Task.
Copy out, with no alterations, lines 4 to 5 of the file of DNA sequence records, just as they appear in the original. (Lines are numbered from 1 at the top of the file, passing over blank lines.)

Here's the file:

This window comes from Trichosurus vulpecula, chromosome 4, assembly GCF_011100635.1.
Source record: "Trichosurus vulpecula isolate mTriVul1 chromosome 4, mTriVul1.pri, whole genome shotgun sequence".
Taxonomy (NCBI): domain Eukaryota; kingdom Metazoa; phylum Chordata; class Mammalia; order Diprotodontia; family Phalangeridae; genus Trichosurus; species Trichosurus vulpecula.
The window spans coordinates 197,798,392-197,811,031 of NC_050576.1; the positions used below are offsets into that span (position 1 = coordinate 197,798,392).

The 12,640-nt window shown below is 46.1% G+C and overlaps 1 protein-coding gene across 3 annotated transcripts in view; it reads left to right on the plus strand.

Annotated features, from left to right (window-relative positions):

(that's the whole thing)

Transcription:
The window spans coordinates 197,798,392-197,811,031 of NC_050576.1; the positions used below are offsets into that span (position 1 = coordinate 197,798,392).

The 12,640-nt window shown below is 46.1% G+C and overlaps 1 protein-coding gene across 3 annotated transcripts in view; it reads left to right on the plus strand.